Estimated reading time: 10 minutes
Jessica Halley, Julia Watkins, Samantha Griffiths, Hayley O’Dell, Arabella Smith
Five mothers each share five things discovered by breastfeeding.
Jessica Halley, Oklahoma City, OK, USA
Before I became pregnant I didn’t know anyone who had ever nursed their baby, or at least I had yet to see them do it. One of my only goals upon my first child’s arrival was to listen, to him and to myself. When I welcomed him into my arms, I was ready to accept that whatever he had to teach me, I would be willing to learn. Here are five things that mothering through breastfeeding has taught me.
- No one knows my baby better than I do.
I learned to anticipate my baby’s needs through breastfeeding and gained confidence in my mothering abilities. I learned when he wanted to be close to me, he would root at my breast or snuggle in close. I knew when he wanted to stop eating, he would unlatch himself and rest his sweet little face on my chest. By keeping my baby close to me throughout the day and night, I was given the chance to know his every cue, sound, and movement like no one else could.
- I can breastfeed and stay active.
In the beginning breastfeeding took time learning the new dynamics of our relationship. Once we got things worked out and I was feeling more comfortable, we got out of the house more often. I gained confidence in nursing in public view and I took my baby many places. We could pack light! We visited the zoo, museums, parks, family and friends, and, of course, La Leche League meetings, where I made many supportive friends. I never had to pack a bottle, worry about keeping my milk at the proper temperature, or have to clean up after we were done.
- It’s okay to take a break.
In the early postpartum period I would tire easily, even while at home. Nursing my baby taught me that it is okay to take a break. Having a carrier or sling and nursing on the go can be great, but just as powerful for me was slowing down and giving my body a needed (and deserved!) break. When I learned to balance the ‘going’ and ‘resting,’ I found I could enjoy life’s journey with my little one along too!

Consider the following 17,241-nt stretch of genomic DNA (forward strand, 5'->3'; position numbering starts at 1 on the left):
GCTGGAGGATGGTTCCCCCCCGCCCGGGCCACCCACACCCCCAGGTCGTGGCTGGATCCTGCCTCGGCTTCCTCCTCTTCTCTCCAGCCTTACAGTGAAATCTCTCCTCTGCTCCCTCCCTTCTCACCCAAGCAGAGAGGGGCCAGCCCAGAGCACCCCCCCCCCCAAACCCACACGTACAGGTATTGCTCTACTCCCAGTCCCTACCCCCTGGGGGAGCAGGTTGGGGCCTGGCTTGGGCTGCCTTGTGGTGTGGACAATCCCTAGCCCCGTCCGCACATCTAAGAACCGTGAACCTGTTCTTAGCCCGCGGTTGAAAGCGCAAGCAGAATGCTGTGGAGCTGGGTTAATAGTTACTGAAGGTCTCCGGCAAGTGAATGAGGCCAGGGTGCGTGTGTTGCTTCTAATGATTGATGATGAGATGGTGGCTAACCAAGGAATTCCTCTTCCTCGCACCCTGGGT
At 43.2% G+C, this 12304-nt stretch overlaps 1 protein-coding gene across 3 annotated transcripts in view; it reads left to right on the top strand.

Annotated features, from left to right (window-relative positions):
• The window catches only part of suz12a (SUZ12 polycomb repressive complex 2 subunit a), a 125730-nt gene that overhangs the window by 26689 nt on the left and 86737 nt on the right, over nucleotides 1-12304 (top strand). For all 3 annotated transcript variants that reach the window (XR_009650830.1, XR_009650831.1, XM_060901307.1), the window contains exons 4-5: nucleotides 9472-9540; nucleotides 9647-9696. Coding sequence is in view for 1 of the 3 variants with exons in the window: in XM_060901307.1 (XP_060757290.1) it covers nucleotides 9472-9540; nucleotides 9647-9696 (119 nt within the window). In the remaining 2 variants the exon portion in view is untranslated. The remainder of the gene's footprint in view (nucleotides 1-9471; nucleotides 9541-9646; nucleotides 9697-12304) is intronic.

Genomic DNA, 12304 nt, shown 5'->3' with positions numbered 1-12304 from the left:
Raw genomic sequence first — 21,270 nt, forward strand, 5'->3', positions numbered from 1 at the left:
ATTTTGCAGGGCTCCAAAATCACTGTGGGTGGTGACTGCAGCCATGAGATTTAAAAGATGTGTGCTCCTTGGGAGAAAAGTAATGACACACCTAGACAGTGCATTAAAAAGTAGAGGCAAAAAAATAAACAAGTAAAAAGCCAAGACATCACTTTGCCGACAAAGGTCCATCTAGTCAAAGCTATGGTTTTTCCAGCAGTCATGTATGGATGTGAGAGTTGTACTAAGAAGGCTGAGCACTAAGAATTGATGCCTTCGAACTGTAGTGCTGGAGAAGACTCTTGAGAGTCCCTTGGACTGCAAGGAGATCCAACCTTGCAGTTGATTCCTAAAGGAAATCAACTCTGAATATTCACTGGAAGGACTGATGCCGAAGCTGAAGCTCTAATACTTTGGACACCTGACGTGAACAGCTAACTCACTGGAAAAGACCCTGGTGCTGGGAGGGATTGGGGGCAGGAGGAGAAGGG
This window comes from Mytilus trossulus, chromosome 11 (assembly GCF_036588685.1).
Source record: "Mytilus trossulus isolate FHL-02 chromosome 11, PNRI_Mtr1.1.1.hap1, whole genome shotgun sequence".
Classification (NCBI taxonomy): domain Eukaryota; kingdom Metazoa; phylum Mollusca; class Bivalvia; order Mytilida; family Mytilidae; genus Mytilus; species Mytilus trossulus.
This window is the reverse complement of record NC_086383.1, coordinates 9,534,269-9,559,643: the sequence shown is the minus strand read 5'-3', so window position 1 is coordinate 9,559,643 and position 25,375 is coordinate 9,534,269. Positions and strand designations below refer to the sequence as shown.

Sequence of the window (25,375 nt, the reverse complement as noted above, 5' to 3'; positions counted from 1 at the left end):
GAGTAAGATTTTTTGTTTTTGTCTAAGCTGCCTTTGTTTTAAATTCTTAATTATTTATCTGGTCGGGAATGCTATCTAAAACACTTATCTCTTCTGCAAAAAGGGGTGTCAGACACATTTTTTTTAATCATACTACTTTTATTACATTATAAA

- My sleep can be maximized.
In the early weeks when learning the new rhythm and workings of breastfeeding, I did find myself waking often through the night. I had to sit up and turn on a light to see exactly what we were doing. As our mechanics improved and we started to get the hang of the steps to this new dance we were learning, I was able to figure out how to nurse while lying down. This was a huge game changer for me. I could sleep all night with minimal waking, no more than the interruption to sleep I experienced needing to use the bathroom while pregnant! In fact, I didn’t even have to sit up except to get my baby, if he was in his bassinet that we kept near the bed. I would nurse him on one breast and when he’d done and wanted more, I could hug him to my chest and roll to the other side.
- Knowledge is power.
I learned that after working over the bumpy parts of newborn life with my son that I not only had the knowledge to nurse my baby but that what I had learned could be passed on to other new moms. Before nursing my baby I didn’t know any other breastfeeding mothers. I didn’t have a support network in which to share my ups and downs. I found a ‘home’ filled with support, locally in my La Leche League groups. There I could learn more about what was to come, as well as share what I had learned myself. I know now that my experiences are powerful and that by sharing them they reach way beyond my own family. I inherently knew more than I ever imagined was possible about my baby, and that I could encourage other moms to realize they too are capable of being the best mothers that their babies could ever need.
Jessica will receive a free copy of The Womanly Art of Breastfeeding.
Julia Watkins, Lafayette, Indiana, USA
- I’ve discovered that breastfeeding is way more than just satisfying a baby’s hunger. It’s how my son connects with me. Suckling away, he feels safe and secure in my arms. That is how he feels loved.
- My breast milk changes depending on what my baby needs. If he’s fighting off a cold or he’s extremely hot … whatever he needs, my body changes the milk to meet the need. I think that’s amazing!
- It is all about supply and demand. I go by his demands for my body to know how much milk it needs to supply. Going through his growth spurts, my body will up my supply to meet his demand! Don’t let others teach you to watch the clock … watch your little one; he knows best!